First, we needed a maypole.  I kept assuring Bob it would be a simple thing–cut a tree, stick a couple of supports in the ground and you’re good to go.  Bob must really love me because he uncomplainingly tackled this task!

    He got to use his chain saw!

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    Of course he also had to use a post hole digger.

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    Then he cut down a big alder tree and brought me all the branches.  In Sweden it would have been a birch tree, but, alas, no birch here.  I made yards and yards of garland.

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    Bob helped me attach it to the pole.

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    I used wild Scotch Broom for the wreaths.

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    Cole says it passes inspection.

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    With Swedish music playing, we raise the maypole!

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    Can we do it?

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    Almost there!

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    Now it’s in place and time to dance around the pole–which we did, but there are no photos because EVERYONE was dancing!

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    I love this view of the maypole from the cabin in the woods.

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  • 18Jun
    Categories: Everything! Comments: 7

    Today was our Redwork Club meeting, and we started by going to tea at All The Tea and China.  

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    Then we came back here to Studio Anna Lena for our “meeting,” which is really just show-and-tell!  It’s always fun to see what others are working on!  Linda has taken my Through My Window panel and embroidered it.  Don’t you love how she’s doing one extra little thing on each block?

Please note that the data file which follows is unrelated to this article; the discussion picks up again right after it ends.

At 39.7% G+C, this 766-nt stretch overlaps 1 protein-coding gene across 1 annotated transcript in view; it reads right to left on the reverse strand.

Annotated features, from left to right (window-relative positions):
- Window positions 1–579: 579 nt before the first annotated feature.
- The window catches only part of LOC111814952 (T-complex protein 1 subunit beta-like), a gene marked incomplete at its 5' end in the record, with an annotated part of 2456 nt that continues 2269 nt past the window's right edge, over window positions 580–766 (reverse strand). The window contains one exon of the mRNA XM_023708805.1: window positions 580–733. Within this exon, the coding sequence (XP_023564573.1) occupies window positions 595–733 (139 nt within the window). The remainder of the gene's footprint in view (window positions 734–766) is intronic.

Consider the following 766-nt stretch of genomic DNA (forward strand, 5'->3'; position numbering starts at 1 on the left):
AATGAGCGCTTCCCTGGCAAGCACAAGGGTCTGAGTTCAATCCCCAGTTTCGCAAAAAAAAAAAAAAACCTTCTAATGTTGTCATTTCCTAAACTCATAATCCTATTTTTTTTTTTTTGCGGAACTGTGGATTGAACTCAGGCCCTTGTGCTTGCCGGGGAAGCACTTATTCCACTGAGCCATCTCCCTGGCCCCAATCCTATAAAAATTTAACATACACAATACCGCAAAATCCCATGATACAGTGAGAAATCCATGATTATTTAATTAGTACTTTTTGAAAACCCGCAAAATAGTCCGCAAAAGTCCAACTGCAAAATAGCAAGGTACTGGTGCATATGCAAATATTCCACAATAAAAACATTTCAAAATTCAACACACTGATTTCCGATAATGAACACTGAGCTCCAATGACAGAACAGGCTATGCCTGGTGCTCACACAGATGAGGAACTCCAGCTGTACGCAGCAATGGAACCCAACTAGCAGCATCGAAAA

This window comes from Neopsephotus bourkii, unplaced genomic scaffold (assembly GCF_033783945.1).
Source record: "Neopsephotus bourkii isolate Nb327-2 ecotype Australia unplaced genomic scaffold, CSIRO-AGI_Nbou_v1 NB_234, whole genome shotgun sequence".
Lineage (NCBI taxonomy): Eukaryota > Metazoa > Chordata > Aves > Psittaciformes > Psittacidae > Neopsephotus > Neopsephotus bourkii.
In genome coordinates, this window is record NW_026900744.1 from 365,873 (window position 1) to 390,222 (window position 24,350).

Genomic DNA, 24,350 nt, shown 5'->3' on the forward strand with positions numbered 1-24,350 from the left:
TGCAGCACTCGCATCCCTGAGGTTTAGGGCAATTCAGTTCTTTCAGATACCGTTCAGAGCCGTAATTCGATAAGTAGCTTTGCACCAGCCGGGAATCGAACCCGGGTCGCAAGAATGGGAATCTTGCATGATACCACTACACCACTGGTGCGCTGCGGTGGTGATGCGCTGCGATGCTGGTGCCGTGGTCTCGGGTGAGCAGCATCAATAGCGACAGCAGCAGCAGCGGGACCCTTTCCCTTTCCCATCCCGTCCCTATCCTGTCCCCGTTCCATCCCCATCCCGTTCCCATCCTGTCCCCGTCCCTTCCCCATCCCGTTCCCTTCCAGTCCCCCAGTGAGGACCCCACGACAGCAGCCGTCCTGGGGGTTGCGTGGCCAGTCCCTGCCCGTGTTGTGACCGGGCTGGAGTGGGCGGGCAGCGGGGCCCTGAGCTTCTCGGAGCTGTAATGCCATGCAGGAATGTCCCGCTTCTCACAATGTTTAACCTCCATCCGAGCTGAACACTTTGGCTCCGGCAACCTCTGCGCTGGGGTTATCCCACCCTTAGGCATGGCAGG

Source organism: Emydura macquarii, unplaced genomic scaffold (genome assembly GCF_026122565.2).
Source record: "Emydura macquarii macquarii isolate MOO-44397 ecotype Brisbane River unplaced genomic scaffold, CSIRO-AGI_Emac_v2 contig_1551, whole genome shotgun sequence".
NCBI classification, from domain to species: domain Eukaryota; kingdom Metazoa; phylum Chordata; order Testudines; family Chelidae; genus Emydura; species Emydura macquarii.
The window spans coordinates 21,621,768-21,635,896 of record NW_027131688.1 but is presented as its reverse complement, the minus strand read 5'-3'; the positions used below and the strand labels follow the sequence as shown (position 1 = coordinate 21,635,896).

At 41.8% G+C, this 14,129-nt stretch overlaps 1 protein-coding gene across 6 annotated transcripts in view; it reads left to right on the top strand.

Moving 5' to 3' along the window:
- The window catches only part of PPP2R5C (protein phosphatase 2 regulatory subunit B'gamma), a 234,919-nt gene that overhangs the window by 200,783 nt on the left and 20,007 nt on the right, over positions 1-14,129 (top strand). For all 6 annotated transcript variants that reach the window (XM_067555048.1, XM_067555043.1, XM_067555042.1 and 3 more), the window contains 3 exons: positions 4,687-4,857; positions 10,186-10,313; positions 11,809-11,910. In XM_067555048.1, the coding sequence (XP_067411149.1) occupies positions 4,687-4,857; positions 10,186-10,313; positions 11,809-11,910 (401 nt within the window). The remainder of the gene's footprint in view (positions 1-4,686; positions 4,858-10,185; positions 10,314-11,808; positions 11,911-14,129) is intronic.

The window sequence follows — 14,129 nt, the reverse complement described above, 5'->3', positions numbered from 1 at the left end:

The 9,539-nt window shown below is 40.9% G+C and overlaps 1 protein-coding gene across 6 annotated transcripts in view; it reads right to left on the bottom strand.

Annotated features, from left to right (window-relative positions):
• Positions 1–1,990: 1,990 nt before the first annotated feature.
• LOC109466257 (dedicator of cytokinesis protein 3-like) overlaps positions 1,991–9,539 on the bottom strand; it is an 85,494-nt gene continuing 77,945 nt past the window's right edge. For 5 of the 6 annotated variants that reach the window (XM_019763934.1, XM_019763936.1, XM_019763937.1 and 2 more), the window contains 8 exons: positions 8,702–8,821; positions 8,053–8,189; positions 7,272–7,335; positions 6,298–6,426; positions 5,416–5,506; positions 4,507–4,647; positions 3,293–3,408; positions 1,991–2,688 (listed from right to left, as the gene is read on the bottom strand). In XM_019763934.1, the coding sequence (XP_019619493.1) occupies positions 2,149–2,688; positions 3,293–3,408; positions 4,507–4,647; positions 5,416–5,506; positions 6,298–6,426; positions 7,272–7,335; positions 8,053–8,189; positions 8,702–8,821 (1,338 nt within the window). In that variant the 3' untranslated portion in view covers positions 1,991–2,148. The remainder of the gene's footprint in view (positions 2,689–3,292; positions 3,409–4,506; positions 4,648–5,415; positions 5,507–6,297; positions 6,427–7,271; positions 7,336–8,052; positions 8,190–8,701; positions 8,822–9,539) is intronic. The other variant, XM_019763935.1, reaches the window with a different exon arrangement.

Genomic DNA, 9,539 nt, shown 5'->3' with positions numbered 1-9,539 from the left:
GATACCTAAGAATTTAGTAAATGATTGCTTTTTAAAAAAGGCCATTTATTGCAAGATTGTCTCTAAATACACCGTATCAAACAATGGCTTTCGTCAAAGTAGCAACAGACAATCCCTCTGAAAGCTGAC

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    Loretta brought a completed quilt top that she started in 2006.  She wanted our opinion about the dark blue border.  Everyone thought it was too dark, so she bought some of my Cornflower solid to replace it.  It’s a much better match.

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    Here are some of my favorite blocks from her quilt.

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    Loretta says this is her stitching.  I hope those are pins in her mouth and not chin whiskers!

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    We share more than just stitchery.  Robin just finished hand quilting this vintage 1930′s top.  She’s a wonderful hand quilter, and this quilt was a challenge because it didn’t lay flat.  But look at it now!  Amazing.

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    And here’s something very special.  Linda bought this hand crocheted apron at a garage sale and brought it for show-and-tell.  Then she gave it to me!  Thank you, Linda.  You know it will have a special home here.  And it’s nice to know that someone years ago liked orange, too!

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  • 17Jun

    Aka Guild Fun

     

    Recently my friend Robin gave a presentation at our Guild about block exchanges.  

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    You see, she belongs to a group called The Ruthless Quilters (Ruth moved to Idaho!) and every year they do a block exchange.  Robin picks a block and everybody makes a specific number of blocks.  Then they trade blocks so that everyone has blocks made by everyone else.  Now each person has exactly the same blocks, but how they put them together is up to them.  

    This was my favorite of the exchange quilts that Robin brought for show and tell.  No, I don’t think the color orange influenced me one bit!  Isn’t it amazing what different people did with their blocks?!?

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  • 14Jun
    Categories: Everything! Comments: 2

    June 14th is Flag Day!

    And we’re invited to a garden party at our neighbor’s house.  I dug deep in my closet and found this dress.  Too cute, huh!?!

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  • 09Jun

    Frank Lloyd Wright’s amazing design.

    I’ve been fascinated with a house built over a waterfall ever since I first saw a special about it on TV years ago.  It’s not far from Pittsburgh, and I knew I had to make time to visit before returning home from Market.

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    The drive into the property was so beautiful.

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    And the first views of the house were stunning!  The house is a series of cantilevered levels built right over the falls.

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    This stairway descends from inside the living room down into a pool at the top of the falls.  Perfect for a morning dip!

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    Here you can see how the structure is tied into the rock hillside behind.

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    Everything repeated the horizontal lines.

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    We took the tour, but they didn’t allow interior photos.  I think you can get a sense of the place from these outside shots.